By Joshua Cohen
Vermont National Guard Public Affairs
Staff Sgt. Andrew Fryburg, chief instructor at the 124th Regimental Training Institute’s modular training battalion was awarded the Master Instructor Badge on April 19, 2022.
During the ceremony, Vermont National Guard Adjutant General Maj. Gen. Gregory Knight, remarked, “there are fewer that 100 Master Instructors across the Army, so that should give you an idea of the scope of this undertaking and the significance of the award, you are building the future leaders of the US Army.”
Attaining the top instructor level, “Fryburg holds the distinction of being the first Regimental Instructor to sit before a Master Army Instructor Selection board,” according to the 124th RTI’s Command Sgt Maj. John Digby III.
Qualifying as a Master Instructor requires that candidates are first selected by supervisors to appear before a panel that includes at least one Master Instructor.
Before being selected for the Master Instructor Panel, Fryburg said Senior Instructor candidates need to be thoroughly knowledgeable in the five pillars of Army instruction: professional development, planning and preparation, instruction on methods and strategy, and assessment, evaluation, and management.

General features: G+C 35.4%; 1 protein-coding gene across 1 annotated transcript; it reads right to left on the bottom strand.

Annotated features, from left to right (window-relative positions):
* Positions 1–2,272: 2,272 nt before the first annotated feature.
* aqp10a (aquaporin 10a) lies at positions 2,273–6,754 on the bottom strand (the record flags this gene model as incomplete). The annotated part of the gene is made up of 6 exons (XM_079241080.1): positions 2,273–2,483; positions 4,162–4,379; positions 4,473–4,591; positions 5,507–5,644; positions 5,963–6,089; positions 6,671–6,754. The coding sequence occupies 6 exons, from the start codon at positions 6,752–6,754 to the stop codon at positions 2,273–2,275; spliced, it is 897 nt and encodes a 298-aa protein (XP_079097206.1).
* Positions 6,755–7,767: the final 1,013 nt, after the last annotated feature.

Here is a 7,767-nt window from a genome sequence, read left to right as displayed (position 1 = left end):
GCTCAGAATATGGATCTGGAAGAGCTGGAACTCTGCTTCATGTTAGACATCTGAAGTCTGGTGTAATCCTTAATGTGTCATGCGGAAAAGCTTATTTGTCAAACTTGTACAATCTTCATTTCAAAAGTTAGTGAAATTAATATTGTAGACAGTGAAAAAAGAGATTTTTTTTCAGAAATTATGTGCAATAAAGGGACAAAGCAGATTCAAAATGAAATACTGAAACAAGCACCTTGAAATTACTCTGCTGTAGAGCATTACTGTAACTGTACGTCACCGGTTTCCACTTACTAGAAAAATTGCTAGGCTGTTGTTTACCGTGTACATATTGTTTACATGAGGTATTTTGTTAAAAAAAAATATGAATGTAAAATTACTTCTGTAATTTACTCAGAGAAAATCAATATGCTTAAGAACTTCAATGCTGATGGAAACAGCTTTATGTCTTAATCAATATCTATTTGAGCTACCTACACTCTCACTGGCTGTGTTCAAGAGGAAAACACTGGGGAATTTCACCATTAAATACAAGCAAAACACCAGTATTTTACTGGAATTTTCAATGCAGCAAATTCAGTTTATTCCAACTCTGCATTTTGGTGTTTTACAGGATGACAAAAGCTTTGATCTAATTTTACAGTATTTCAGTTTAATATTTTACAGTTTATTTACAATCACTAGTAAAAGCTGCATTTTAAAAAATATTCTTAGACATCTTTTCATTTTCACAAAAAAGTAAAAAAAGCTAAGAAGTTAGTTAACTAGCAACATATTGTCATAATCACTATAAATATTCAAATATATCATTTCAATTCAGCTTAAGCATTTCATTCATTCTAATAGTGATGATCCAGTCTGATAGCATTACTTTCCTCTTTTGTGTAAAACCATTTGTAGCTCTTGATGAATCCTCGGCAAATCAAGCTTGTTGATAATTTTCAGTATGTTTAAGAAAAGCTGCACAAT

“Each of the voting panel members asks questions on the five pillars of Army Instruction, there are a minimum of 15 questions and each voting member must ask three questions.”
Fryburg explained that attaining the levels of Instructor and Senior Instructor only requires course work. However, preparing for a Master Instructor Panel takes a minimum of four years, “you have to learn the five pillars of Army instruction, most of the skills are learned through time as a classroom instructor.”
Fryburg said obtaining the Master Instructor Badge involved a building block of education spanning over four years. “Usually at that basic level with your Senior Instructor badge you are managing more of your peers and their development and you're taking in the new instructors and mentoring them to get their certifications.”
Fryburg said on-the-job training was essential. "I’d say if anyone were trying to study for the Master Instructor Panel without the hands-on experience, they would have to be familiar with at least six manuals from the principals of education to the management of instructors.”
Fryburg said he can now sit on panels for those seeking to become Master Instructors.
“The Master Instructor on my board had to come from Pennsylvania because there was no one else available in New England, now I can be on Master Instructor Panels for New England states in addition to Vermont, it is personally an honor to be a new Master Army Instructor.”